Digg does not ask for personal information, nor does YouTube. My email address is readily available on both my Digg and YouTube user pages.

    I welcome any attempt by the MPAA, DMCA and the RIAA to sue me for typing my opinion into the comment section of Digg.

    Here’s is a recent legal precedent for you to consider:
    http://www.macnn.com/articles/07/01/29/apple.pays.legal.fees/

    Thank you.

  17. I think that Digg’s handling of situation has been the only proper way. They demonstraded goodwill in deleting link. They took user’s opinion and restored site back to normality. They got huge publicity and established precedent that will be quoted for years to come.

    Risk of legal suit is part of Digg’s line of business – when you deal with UGC, that should be expected. I’m sure that if MPAA will decide to sue Digg, they will find enough grounds on digg’s pages.

  18. Daniel, how can you build a business model on a business that is breaking the law? If there are enough grounds on Diggs pages for the MPAA to sue, how can advertisers or investors work with Digg?

    The interesting thing with the Viacom/YouTube suit is that everyone thought the only thing protecting YouTube was the fact they didn’t have any money, because they knew they would get sued. Once deep pockets (Google) stepped in that changed.

    I would say that if YouTube were to lose to Viacom then all sites with business models built around questionable legal activities will really take a hit, because investors will stay away. Course, one would think that Google did some legal due diligence here.

  19. I’m a computer scientist specializing in DRM and legalese comes with the job.

    Publishing a trade-secret is illegal, but only the source is responsible. Follow on…

    The concept of a copyright exists for material published or meant to be published; trade-secrets are, by definition, not meant to be published: once they are out, they are out and are not protected by a copyright. If found, the parties responsible for making the secret public can be successfully sued, but not the publisher.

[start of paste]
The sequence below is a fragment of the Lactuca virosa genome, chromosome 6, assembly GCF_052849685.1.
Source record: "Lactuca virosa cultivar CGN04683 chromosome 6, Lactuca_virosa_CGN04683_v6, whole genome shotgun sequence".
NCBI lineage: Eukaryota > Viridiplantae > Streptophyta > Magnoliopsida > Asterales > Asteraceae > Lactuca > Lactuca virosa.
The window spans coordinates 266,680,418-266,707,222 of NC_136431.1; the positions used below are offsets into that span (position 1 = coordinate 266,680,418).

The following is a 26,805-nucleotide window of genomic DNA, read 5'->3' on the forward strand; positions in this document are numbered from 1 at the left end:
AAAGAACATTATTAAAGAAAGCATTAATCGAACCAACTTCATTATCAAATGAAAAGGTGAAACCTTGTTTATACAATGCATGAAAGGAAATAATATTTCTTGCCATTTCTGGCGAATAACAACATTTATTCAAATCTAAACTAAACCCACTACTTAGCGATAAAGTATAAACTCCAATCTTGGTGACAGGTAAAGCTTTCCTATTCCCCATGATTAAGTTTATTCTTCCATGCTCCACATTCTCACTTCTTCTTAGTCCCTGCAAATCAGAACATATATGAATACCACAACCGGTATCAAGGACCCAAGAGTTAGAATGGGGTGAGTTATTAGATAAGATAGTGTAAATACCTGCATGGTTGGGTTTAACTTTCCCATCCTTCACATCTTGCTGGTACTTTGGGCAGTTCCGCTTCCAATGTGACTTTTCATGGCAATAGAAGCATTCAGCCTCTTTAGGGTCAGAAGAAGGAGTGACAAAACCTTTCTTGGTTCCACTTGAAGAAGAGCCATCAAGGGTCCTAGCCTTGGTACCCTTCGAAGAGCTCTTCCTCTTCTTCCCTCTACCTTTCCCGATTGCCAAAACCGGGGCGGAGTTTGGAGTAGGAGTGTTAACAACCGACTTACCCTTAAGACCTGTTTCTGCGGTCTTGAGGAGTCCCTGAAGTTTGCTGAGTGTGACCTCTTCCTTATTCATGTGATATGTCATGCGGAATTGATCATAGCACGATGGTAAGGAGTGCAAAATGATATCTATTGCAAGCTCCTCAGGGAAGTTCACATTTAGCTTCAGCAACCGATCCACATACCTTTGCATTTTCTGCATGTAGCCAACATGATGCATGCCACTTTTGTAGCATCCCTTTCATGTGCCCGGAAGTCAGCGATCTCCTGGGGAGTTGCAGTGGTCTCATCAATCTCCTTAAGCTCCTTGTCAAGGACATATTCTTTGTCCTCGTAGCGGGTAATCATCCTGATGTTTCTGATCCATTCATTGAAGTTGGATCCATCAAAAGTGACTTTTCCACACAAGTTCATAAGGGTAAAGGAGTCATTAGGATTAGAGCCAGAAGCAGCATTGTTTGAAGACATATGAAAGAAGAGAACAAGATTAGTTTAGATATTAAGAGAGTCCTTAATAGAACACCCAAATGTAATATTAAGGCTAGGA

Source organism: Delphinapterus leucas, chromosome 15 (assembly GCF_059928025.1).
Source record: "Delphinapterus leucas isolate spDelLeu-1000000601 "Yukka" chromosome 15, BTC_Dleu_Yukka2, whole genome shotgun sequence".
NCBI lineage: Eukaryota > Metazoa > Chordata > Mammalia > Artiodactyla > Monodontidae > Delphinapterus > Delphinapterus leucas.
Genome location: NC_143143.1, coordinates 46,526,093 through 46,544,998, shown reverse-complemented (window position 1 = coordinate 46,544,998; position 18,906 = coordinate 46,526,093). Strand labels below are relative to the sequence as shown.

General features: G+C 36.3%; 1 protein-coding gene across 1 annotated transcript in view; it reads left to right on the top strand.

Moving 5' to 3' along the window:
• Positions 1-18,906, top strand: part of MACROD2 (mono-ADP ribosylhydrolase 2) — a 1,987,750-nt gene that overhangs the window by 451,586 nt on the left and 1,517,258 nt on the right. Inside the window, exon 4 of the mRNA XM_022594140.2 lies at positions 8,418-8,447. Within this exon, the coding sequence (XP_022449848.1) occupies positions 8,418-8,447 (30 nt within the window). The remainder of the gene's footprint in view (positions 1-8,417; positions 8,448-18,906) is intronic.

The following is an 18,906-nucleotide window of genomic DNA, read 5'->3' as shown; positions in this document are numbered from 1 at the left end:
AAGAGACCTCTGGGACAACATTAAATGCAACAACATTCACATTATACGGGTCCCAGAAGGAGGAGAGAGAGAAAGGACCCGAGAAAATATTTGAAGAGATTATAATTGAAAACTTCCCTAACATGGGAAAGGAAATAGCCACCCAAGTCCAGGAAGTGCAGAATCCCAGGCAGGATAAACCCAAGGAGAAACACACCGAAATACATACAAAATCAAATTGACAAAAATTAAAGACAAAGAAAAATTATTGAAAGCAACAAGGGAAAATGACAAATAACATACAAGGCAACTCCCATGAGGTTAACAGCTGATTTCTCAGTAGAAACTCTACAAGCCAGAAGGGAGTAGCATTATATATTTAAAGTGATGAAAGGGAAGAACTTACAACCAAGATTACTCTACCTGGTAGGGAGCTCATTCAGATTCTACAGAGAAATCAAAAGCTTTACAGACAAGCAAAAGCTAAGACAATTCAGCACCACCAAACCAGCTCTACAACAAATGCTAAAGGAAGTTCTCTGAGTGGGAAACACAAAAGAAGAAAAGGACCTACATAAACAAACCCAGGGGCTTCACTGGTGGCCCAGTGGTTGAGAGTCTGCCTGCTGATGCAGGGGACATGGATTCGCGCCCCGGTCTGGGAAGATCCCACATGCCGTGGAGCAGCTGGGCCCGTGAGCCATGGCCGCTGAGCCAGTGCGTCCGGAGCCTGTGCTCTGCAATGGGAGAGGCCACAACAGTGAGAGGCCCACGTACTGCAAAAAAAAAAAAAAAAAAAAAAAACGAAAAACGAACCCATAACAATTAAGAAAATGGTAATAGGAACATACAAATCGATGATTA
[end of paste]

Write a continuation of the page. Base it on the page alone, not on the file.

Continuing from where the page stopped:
Digg can’t be sued or even taken to court for linking to a published (or even publishing) a trade-secret. They certainly acted rashly and probably without consulting their legal position. They probably got courageous about going to court and “dying trying” after a consult, but it was too late.

    The party that discovered the trade-secret and made it public may rot in jail, if caught.

  20. Random Thoughts, I think that sticking the label of “illegal activity” to Digg in particular, and to all user generated content sites, is superfluous. Any business is subject of legal suit risk, some to lesser extent, some to larger. The larger the business, the larger risk of suit. It’s not black and white, it’s fuzzy.

  21. Daniel, I agree, but when dreaming up a business, I hope the talk of “is it actually legal” doesn’t take all that much thought.

    Then again, if you go close to the edge, maybe there is more profit if it works. We know the guys on Wall Street think that way.

    Maybe playing it safe is too easy (and unprofitable)

  22. Digg was clearly brought down by a very powerful minority and not by a majority of its fan base. Digg will die because stunts like this have demonstrated Digg’s lack of credibility

  23. The question of legality is, however, very difficult because, frequently, the law in question was developed for print and broadcast media.

    Web 2.0 applications permit use of media and interaction with it which were never considered when the IP laws were drafted. Hence, now, there are many difficult areas that go right to the core of the issue.

    Is Digg a publisher or a technology service which permits others to publish ? Quite hard to answer that one and it’s fundamental .

    Hence, to answer Random Thouoghts’ question … do new businesses consider legality … of course we do. However, speaking personally, I can assure you that the legal advice we receive is very confusing and confused because even the advisors can see multiple approaches.

    Matt.